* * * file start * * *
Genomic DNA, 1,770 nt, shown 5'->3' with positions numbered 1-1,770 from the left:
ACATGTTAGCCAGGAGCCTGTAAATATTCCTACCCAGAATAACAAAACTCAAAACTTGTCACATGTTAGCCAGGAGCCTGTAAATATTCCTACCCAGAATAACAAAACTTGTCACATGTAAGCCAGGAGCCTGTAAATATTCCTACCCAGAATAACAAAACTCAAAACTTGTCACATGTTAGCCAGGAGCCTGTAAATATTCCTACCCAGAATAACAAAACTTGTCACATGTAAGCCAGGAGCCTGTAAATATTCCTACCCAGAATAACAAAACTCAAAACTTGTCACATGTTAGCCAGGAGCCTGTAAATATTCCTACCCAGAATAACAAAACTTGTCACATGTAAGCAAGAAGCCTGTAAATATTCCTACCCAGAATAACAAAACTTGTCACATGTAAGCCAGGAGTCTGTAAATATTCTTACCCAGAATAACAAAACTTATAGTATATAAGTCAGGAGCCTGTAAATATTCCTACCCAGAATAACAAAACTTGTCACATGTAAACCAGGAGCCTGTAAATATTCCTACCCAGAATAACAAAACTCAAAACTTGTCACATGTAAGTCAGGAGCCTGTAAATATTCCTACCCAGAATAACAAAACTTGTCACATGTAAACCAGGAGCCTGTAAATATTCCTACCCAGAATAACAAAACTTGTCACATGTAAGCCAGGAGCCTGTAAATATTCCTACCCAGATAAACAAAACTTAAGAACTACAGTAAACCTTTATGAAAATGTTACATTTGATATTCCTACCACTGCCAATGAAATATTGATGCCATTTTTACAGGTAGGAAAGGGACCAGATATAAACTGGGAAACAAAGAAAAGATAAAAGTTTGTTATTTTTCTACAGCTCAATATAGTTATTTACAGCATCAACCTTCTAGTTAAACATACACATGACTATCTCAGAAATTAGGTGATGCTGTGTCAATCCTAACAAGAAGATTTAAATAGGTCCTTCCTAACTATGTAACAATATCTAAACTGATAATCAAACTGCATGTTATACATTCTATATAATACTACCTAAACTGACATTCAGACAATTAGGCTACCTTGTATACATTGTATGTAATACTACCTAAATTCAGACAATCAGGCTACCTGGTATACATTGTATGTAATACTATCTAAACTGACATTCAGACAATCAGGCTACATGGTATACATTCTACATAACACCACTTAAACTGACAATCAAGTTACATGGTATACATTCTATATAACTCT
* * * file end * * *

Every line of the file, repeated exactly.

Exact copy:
Genomic DNA, 1,770 nt, shown 5'->3' with positions numbered 1-1,770 from the left:
ACATGTTAGCCAGGAGCCTGTAAATATTCCTACCCAGAATAACAAAACTCAAAACTTGTCACATGTTAGCCAGGAGCCTGTAAATATTCCTACCCAGAATAACAAAACTTGTCACATGTAAGCCAGGAGCCTGTAAATATTCCTACCCAGAATAACAAAACTCAAAACTTGTCACATGTTAGCCAGGAGCCTGTAAATATTCCTACCCAGAATAACAAAACTTGTCACATGTAAGCCAGGAGCCTGTAAATATTCCTACCCAGAATAACAAAACTCAAAACTTGTCACATGTTAGCCAGGAGCCTGTAAATATTCCTACCCAGAATAACAAAACTTGTCACATGTAAGCAAGAAGCCTGTAAATATTCCTACCCAGAATAACAAAACTTGTCACATGTAAGCCAGGAGTCTGTAAATATTCTTACCCAGAATAACAAAACTTATAGTATATAAGTCAGGAGCCTGTAAATATTCCTACCCAGAATAACAAAACTTGTCACATGTAAACCAGGAGCCTGTAAATATTCCTACCCAGAATAACAAAACTCAAAACTTGTCACATGTAAGTCAGGAGCCTGTAAATATTCCTACCCAGAATAACAAAACTTGTCACATGTAAACCAGGAGCCTGTAAATATTCCTACCCAGAATAACAAAACTTGTCACATGTAAGCCAGGAGCCTGTAAATATTCCTACCCAGATAAACAAAACTTAAGAACTACAGTAAACCTTTATGAAAATGTTACATTTGATATTCCTACCACTGCCAATGAAATATTGATGCCATTTTTACAGGTAGGAAAGGGACCAGATATAAACTGGGAAACAAAGAAAAGATAAAAGTTTGTTATTTTTCTACAGCTCAATATAGTTATTTACAGCATCAACCTTCTAGTTAAACATACACATGACTATCTCAGAAATTAGGTGATGCTGTGTCAATCCTAACAAGAAGATTTAAATAGGTCCTTCCTAACTATGTAACAATATCTAAACTGATAATCAAACTGCATGTTATACATTCTATATAATACTACCTAAACTGACATTCAGACAATTAGGCTACCTTGTATACATTGTATGTAATACTACCTAAATTCAGACAATCAGGCTACCTGGTATACATTGTATGTAATACTATCTAAACTGACATTCAGACAATCAGGCTACATGGTATACATTCTACATAACACCACTTAAACTGACAATCAAGTTACATGGTATACATTCTATATAACTCT